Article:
The LBV supports the expansion of renewable energies and in this way the construction of wind turbines, but only on condition that they come up at suitable locations and after decent planning and consideration of potential risks for wildlife have taken place.

This summer we have equipped three young Black Storks just before they fledged with satellite transmitters for the Black Stork Telemetry Project. One stork originates from southern Main-Franconia, the other two are siblings and are from southern Nuremberg "Reichswald" [N.B. transl. - no English article in Wikipedia]. We now can accompany them for a whole storklife and understand all their steps.

Next year we want to catch adult Storks as well, in order to explore flight routes and foraging areas in their breeding territories during the provision for their chicks.

During the third year, we will arrange renaturation measures to improve habitats in the respective breeding areas of our transmitter storks and try to guide the animals to areas with lesser disturbances in their territories. Based on the collected data, we will know by then what they particularly like as foraging area and why and which routes they prefer to fly there. In addition we will know more about the exploration of the areas by the young storks and thus hopefully be able to protect them better from dangers.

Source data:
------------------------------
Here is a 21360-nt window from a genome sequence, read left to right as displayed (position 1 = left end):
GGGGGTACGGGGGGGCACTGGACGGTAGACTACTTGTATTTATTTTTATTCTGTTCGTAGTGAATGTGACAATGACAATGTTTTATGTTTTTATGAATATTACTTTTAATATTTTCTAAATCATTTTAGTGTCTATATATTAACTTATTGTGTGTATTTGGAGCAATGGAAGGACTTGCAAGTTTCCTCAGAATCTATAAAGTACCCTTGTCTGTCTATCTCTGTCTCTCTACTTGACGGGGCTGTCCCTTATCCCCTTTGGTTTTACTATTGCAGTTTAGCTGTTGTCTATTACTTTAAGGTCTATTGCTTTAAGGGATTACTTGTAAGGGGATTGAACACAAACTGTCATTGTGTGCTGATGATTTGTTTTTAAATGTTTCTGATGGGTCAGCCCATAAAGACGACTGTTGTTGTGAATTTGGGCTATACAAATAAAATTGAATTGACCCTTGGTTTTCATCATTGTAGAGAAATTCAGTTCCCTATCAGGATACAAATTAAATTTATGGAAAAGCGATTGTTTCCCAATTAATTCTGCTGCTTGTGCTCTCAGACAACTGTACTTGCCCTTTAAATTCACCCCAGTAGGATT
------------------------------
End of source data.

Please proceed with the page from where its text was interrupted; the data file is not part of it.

Translation of the LBV website about the Black Stork transmitters: http://www.lbv.de/unsere-arbeit/vogelschutz/schwarzstorch/hintergrund-telemetrie-projekt.html#c27661
With thanks to H. Röhl for the permission to translate it - Felis silvestris

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 Post subject: Re: Satellite Telemetry Project Black Storks from Bavaria
PostPosted: September 9th, 2014, 9:55 pm 
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My thanks to LBV for the permission to use the data from the website!


Sept. 9



Stork 2 is west of Cordoba, Spain on 7th September

Stork 3 is north-west of Valencia, Spain on 8th September

Stork 1 is east of Ceske Budejovice, Czech Republic on 2nd September

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 Post subject: Re: Satellite Telemetry Project Black Storks from Bavaria
PostPosted: September 11th, 2014, 5:03 pm 
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With datas from 10. September stork #3 is in the area of Málaga in Spain

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 Post subject: Re: Satellite Telemetry Project Black Storks from Bavaria
PostPosted: September 11th, 2014, 5:52 pm 
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Location: girona(catalonian)spain
is very likely that this over here, usually spend a few days before crossing the narrow :unsure:
http://waste.ideal.es/fuentedepiedra.htm

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 Post subject: Re: Satellite Telemetry Project Black Storks from Bavaria
PostPosted: September 11th, 2014, 6:07 pm